The First Black Commandment: THINK and LEARN!

Anti-intellectualism has been a constant thread winding its way through our political and cultural life, nurtured by the false notion that democracy means that “my ignorance is just as good as your knowledge”
—Isaac Asimov

Opinions, opinions, opinions… Everyone has at least one, but simply having one doesn’t make it valid or wise. Ideas, unlike people, are not created equal! 

I often think about opinions – my own and those of others. Why? Likely due to my belief that opinions are essentially ideas (or thoughts about them) and ideas govern and shape the entire world.

Ideas for me are not simply intangible thoughts that bounce around in our heads; They are living, breathing things.

Seemingly inanimate ideas or opinions, given the right energy and effort, become things that determine just about everything we do.

Think about it.

The coffee you’re drinking, your goals, the money used in your nation (and the economic system that accompanies it), your religion or lack thereof, monogomy/polygamy, law, democracy, socialism, anarchy, Black Nationalism, war, peace, education, healthcare….. ARE ALL IDEAS!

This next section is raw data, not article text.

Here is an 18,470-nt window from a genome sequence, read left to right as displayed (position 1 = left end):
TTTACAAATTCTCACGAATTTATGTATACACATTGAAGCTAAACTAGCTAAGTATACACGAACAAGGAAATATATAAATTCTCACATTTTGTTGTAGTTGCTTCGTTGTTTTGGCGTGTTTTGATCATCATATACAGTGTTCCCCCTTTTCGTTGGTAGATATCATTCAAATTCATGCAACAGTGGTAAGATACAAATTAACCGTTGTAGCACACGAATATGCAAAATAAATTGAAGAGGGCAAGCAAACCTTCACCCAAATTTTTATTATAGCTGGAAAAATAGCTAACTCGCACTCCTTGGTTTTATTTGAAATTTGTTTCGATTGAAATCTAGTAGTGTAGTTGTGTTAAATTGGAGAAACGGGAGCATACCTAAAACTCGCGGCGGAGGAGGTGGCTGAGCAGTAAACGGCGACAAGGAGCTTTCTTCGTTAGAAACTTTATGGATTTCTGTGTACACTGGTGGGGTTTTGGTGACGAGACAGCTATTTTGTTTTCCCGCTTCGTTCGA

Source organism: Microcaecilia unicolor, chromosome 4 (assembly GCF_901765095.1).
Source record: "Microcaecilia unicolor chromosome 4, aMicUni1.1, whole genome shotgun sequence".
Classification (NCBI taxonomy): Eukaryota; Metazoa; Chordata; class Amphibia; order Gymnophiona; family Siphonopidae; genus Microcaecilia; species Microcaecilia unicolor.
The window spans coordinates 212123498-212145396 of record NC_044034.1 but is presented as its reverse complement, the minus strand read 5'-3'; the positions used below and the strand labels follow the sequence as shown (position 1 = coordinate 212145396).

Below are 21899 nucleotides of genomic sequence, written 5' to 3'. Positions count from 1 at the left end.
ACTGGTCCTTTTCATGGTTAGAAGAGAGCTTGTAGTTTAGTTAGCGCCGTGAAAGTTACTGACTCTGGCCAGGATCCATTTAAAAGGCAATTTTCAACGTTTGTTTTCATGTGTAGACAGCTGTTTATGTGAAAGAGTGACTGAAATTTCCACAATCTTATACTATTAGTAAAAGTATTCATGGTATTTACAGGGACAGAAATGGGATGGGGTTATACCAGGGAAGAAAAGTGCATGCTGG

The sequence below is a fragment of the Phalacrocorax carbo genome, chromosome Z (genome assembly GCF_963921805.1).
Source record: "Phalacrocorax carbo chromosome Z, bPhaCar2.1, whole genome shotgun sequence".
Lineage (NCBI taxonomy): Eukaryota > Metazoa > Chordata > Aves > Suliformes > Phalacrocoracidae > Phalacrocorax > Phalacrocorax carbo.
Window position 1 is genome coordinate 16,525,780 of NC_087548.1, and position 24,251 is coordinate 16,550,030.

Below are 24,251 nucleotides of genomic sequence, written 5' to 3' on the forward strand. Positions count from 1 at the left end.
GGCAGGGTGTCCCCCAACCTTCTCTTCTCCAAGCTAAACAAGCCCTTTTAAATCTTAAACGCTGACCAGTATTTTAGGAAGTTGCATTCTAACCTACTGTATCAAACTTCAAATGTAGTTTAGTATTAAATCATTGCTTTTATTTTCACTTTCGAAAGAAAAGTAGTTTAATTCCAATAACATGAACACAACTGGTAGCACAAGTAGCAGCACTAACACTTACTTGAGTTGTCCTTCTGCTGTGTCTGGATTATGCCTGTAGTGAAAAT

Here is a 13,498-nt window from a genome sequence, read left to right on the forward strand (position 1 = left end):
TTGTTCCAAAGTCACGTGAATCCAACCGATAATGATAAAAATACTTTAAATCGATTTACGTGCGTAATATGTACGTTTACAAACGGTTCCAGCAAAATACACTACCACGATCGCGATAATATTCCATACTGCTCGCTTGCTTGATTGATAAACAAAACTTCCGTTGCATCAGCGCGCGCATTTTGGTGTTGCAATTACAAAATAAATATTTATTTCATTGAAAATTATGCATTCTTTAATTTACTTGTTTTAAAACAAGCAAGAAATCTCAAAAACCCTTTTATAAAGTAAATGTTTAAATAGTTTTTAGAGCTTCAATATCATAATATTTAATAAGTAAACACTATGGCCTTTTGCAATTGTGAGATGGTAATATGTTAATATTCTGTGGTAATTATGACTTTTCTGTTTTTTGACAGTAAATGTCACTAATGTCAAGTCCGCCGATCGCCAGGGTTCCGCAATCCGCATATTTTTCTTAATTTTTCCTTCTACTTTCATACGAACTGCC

Therefore, I thoroughly respect the (potential) power of ideas and by no means take them lightly. I am, as a result, very suspicious of those that take ideas lightly, those that fail to reconsider their ideas/opinions based on strong evidence that invalidates their opinion, or those who promote poor ideas destined to  produce negative outcomes.

It is this inclination of mine – along with brother Malcolm’s call to Wake up Clean up and Stand up – that compels me at times to be critical of certain self-defeating ideas and behaviors we Black folk absorb and promote.

That we are programmed to think certain things or in certain ways, should come as no surprise to Black people. The minds of the oppressed are the playgrounds of the oppressor. They must work feverishly to have us accept completely irrational ideas that keep us under their dominion – or to accept ideas that seem progressive without questioning them.

These ideas may take the form of wise sayings, philosophy, holidays, symbolism, heroic figures, religion/scripture, education, politics, culture or any number of forms.

Ultimately the form itself is not important; The intended outcome of an idea or opinion is what truly matters. All of these ideas are designed to make us compliant, cooperative, powerless and easy to exploit. They all work to insure we will stay in our designated place, enrich/empower our enemies, and never effectively resist and overcome our oppression.